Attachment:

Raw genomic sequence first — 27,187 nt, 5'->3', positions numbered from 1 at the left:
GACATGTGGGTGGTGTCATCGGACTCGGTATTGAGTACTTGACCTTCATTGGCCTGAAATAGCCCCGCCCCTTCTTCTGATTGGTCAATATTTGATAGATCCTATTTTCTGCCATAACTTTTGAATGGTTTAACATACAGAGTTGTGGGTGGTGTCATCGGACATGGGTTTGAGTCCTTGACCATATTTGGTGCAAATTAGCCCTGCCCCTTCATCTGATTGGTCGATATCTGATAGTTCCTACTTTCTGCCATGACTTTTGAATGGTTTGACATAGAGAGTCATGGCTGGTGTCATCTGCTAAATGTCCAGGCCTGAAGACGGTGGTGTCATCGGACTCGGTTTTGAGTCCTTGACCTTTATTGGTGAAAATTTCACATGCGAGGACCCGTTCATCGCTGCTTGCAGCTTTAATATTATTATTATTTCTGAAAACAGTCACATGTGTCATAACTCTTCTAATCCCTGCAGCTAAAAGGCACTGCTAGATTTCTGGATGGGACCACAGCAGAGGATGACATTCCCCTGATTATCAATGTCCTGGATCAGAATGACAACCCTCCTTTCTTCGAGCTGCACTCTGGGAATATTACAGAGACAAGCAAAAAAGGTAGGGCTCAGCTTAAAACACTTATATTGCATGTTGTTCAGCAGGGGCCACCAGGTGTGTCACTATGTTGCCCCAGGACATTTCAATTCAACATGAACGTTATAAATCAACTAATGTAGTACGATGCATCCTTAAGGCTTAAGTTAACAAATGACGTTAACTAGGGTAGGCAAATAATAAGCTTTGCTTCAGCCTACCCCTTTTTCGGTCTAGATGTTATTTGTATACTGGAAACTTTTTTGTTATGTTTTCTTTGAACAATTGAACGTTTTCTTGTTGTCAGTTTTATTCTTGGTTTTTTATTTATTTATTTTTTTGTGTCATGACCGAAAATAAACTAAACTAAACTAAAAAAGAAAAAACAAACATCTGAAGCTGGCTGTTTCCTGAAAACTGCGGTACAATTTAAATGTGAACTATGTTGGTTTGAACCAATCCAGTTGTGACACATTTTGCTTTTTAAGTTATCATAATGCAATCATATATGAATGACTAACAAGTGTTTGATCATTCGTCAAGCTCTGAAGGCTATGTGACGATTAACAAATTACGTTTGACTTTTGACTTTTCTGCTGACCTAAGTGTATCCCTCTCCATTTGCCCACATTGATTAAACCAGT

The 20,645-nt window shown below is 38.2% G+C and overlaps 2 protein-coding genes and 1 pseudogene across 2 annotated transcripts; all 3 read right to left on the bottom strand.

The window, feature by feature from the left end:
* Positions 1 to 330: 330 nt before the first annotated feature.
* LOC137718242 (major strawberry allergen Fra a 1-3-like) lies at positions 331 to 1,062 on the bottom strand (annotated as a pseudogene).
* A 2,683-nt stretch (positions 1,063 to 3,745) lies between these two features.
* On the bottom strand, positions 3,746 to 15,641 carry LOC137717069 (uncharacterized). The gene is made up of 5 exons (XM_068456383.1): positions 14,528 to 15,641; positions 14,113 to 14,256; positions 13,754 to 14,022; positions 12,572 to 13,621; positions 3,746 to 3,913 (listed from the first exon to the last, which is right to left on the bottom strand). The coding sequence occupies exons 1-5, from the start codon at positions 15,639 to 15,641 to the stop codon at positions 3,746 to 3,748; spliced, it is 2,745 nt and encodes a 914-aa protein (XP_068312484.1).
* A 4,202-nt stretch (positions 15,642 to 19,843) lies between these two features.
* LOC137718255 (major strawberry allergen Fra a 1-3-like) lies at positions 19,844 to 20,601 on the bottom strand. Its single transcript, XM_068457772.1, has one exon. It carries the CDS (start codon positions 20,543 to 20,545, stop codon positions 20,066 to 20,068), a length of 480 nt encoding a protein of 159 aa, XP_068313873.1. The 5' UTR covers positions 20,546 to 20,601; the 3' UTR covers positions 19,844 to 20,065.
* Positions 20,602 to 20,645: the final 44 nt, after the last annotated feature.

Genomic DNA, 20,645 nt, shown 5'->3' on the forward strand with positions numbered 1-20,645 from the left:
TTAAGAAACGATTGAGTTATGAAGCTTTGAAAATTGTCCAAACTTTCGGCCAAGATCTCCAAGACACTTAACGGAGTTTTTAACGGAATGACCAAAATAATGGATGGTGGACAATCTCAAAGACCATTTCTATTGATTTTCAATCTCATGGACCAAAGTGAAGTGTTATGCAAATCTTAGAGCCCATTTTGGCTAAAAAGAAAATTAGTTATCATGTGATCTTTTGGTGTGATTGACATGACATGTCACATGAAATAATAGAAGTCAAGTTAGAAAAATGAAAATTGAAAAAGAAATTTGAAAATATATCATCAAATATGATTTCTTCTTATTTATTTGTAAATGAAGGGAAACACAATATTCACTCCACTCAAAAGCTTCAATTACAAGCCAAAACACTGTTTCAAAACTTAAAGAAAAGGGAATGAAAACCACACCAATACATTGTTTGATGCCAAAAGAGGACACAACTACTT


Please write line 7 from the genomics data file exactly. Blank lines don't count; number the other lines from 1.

* A 2,683-nt stretch (positions 1,063 to 3,745) lies between these two features.